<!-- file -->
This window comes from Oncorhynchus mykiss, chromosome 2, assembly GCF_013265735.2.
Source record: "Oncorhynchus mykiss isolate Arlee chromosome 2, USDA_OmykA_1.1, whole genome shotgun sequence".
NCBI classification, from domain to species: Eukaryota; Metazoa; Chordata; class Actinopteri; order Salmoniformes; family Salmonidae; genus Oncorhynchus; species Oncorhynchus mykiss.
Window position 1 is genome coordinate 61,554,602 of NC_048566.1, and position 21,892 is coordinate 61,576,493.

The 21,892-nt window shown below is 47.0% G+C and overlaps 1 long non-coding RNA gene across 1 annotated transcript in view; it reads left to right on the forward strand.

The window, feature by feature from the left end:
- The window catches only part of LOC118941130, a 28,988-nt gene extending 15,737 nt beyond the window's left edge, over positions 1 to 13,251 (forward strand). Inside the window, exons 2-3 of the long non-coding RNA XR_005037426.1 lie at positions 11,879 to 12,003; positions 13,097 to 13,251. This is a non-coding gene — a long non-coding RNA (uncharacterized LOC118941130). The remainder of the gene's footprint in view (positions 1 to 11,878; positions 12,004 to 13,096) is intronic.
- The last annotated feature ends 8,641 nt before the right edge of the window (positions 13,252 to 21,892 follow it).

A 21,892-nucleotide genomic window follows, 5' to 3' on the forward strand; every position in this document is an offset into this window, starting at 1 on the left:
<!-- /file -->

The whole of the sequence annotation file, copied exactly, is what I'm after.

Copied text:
This window comes from Oncorhynchus mykiss, chromosome 2, assembly GCF_013265735.2.
Source record: "Oncorhynchus mykiss isolate Arlee chromosome 2, USDA_OmykA_1.1, whole genome shotgun sequence".
NCBI classification, from domain to species: Eukaryota; Metazoa; Chordata; class Actinopteri; order Salmoniformes; family Salmonidae; genus Oncorhynchus; species Oncorhynchus mykiss.
Window position 1 is genome coordinate 61,554,602 of NC_048566.1, and position 21,892 is coordinate 61,576,493.

The 21,892-nt window shown below is 47.0% G+C and overlaps 1 long non-coding RNA gene across 1 annotated transcript in view; it reads left to right on the forward strand.

The window, feature by feature from the left end:
- The window catches only part of LOC118941130, a 28,988-nt gene extending 15,737 nt beyond the window's left edge, over positions 1 to 13,251 (forward strand). Inside the window, exons 2-3 of the long non-coding RNA XR_005037426.1 lie at positions 11,879 to 12,003; positions 13,097 to 13,251. This is a non-coding gene — a long non-coding RNA (uncharacterized LOC118941130). The remainder of the gene's footprint in view (positions 1 to 11,878; positions 12,004 to 13,096) is intronic.
- The last annotated feature ends 8,641 nt before the right edge of the window (positions 13,252 to 21,892 follow it).

A 21,892-nucleotide genomic window follows, 5' to 3' on the forward strand; every position in this document is an offset into this window, starting at 1 on the left: